In the Greek mountain town of Kastoria, less than an hour from the Albanian border, Kostas Tsitskos (88) can't afford fuel to heat his home against the winter's cold. So he and his son live in a single bedroom, warmed by a small electric heater.
"One room is enough," said Tsitskos, who lives on a €734 -a-month pension and doesn't have the the money he needs to buy heating oil.
Greece is facing a heating-oil crisis. With an economy that has contracted for five years and an unemployment rate at a record 25pc, residents in northern Greece can't heat their homes.
Kastoria hasn't received funds from the central government to warm schools and the mayor says he will close all 53 of them rather than let children freeze, a step already taken in a nearby town. Truck loads of wood are arriving from Bulgaria as families search for alternative fuels.
"This is the coldest place in Greece," said Emmanouil Hatzisimeonidis, Kastoria's mayor. "It's winter from October to April.
"This year we are very lucky. Last year, it was snowing for four months."
When temperatures fall below freezing, Tsitskos spends most of his time in his bedroom and rarely leaves the house, he said.
For meals, he and his son move the electrical heater to the kitchen. Other older residents in the town spend their days at a senior citizens' centre and cafes to save on heating costs, returning home only to sleep, he said.
Austerity measures have cut government salaries and benefits, raised the retirement age and reduced services.
The household price for heating oil in Greece reached €1,266 per 1,000 litres in the second quarter of this year, surging 48pc from a year earlier, according to the International Energy Agency. The same quantity cost €861 in the UK and €790 in New York.
Greeks pay both excise and value-added taxes on heating oil that can make up 42 pc of the total cost.
Now the mayors of the region are petitioning the govern- ment to be exempted from the tax.
Greece's oil prices are high because of laws that protect the country's two refining companies and prevent competition, said Pavlos Eleftheriadis, a lecturer in law at the University of Oxford in England.
"The Greek political system works for the insiders," said Eleftheriadis, a native of Greece. "If you're an insider, there will be an attempt to protect you. If you're a poor person in Kastoria, you are on your own."
Kastoria, a town of about 36,000, is on a peninsula jutting into a lake 2,050 feet above sea level. Restaurants and taverns sit by the water, where rowers scull year round.
On winter days, the sky is a clear blue and the air is crisp. In some years, the lake freezes over and residents from neighbouring villages walk across. At night in December, the temperature can fall to -10 degrees Celsius.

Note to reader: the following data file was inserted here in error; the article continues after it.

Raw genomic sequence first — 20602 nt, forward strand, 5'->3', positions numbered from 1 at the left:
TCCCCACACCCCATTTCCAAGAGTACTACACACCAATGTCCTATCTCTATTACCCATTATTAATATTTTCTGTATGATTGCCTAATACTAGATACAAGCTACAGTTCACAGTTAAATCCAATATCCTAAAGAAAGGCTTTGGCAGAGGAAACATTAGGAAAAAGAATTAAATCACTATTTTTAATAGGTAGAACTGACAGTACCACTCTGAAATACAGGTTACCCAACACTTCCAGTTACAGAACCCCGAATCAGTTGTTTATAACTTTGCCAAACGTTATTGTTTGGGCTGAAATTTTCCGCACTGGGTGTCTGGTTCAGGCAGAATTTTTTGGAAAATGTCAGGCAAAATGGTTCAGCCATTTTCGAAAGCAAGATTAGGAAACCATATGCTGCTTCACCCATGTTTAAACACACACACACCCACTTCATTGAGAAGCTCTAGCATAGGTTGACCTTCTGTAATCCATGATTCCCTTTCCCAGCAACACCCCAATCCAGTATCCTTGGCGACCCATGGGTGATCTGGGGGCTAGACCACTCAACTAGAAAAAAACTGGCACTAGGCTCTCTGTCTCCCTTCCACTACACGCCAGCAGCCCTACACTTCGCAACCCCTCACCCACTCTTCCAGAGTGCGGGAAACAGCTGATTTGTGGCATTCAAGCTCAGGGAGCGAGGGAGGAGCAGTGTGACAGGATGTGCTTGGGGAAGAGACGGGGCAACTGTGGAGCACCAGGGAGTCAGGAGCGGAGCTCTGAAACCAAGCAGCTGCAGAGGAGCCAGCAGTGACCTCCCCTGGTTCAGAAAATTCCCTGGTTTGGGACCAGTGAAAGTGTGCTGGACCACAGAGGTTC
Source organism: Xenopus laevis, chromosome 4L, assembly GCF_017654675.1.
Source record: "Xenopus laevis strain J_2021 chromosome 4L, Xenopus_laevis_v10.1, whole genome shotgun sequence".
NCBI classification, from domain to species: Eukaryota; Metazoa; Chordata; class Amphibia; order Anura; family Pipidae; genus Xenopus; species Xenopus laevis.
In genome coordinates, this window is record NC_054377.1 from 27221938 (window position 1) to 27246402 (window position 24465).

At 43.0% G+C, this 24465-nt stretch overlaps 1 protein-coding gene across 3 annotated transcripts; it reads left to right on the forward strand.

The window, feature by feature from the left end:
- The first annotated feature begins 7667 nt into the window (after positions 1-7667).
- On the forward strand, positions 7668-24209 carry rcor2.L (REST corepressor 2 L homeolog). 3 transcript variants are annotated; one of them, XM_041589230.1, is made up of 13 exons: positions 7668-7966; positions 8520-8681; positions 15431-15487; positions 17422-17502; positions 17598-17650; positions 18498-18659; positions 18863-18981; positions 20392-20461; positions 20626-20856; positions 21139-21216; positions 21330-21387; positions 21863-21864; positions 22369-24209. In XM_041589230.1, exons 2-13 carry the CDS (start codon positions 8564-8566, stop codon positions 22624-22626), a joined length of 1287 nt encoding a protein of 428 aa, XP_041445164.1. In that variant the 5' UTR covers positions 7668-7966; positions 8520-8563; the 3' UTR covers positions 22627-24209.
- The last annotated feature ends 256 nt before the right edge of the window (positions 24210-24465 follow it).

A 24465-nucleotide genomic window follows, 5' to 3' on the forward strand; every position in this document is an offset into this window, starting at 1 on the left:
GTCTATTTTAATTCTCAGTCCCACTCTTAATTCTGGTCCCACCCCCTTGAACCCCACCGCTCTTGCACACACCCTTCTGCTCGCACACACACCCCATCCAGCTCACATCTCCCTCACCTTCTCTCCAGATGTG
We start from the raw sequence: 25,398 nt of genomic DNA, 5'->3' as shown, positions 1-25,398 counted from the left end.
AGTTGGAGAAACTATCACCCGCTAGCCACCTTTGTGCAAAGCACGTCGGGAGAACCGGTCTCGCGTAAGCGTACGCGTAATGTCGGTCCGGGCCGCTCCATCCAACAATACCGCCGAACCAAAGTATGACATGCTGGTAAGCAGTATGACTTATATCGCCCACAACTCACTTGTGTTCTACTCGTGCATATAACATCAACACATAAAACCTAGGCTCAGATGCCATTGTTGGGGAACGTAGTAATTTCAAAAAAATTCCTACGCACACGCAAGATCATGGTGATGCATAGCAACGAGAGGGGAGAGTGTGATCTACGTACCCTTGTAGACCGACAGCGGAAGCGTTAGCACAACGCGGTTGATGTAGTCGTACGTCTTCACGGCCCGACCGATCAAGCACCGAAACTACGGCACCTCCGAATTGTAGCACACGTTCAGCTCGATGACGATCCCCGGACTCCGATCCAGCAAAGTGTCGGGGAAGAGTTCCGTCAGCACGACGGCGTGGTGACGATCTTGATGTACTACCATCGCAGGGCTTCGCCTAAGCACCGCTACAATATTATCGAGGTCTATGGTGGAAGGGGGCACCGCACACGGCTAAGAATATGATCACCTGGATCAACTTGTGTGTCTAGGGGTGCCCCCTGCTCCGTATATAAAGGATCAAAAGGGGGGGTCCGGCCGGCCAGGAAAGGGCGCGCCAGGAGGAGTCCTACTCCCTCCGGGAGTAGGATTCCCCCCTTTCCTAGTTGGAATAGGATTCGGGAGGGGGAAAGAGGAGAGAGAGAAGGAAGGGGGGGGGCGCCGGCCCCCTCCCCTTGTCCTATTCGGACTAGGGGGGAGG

Kastoria is the centre of Greece's fur industry and mink is raised in the area. Many of the area's furriers cater to a Russian clientele, and signs with Cyrillic letters hang from their stores.
At a Kastoria senior centre in a small building next to the lake, several dozen grey-haired men play cards and pay 80 cents for coffee.
"People were looking in the garbage for food then and they are now," Tsitskos said. "In World War Two, people were selling furniture for food. If the situation continues now, we will be selling our furniture."
This winter, Tsitskos bought an electric heater for his 100 square-metre (1,076 square-foot) home and he turns it down at night. He has two thermometers and on a recent December day, the temperature was 17 degrees inside and 6 degrees outside. If the weather is good, Tsitskos uses a walking stick to travel the few blocks to the senior centre.
The centre is usually heated, although not well and not every day, he said.
"Sometimes we are heated with the heat from our own bodies," he said.
Christos Tsitskos, his 43-year-old son, lives with his father. Christos owned a small fur business before closing it in the crisis. He now works at another company manufacturing pelts, earning €5 an hour. There are no buyers, he said.
"We'll make 100 pelts and sell two or three," he said. "We don't sell anything."
A veteran of the Greek Civil War, which was fought from 1946 to 1949, the elder Tsitskos worked in the fur industry in Montreal and New York before opening his own business manufacturing coats in Kastoria, retiring at 65. His wife died 15 years ago.
Tsitskos has relatives in Astoria, New York, who have considered returning to Greece to retire and he cautions them to stay in the US. He would leave if he could afford it, he said.
"I was expecting a different type of life," he said.
"There's nothing that makes me happy. I'm living just to live."
Even after 40 years in the trade, Tsitskos doesn't have any furs to keep warm. The one fur coat he owned was sold years ago. (Bloomberg)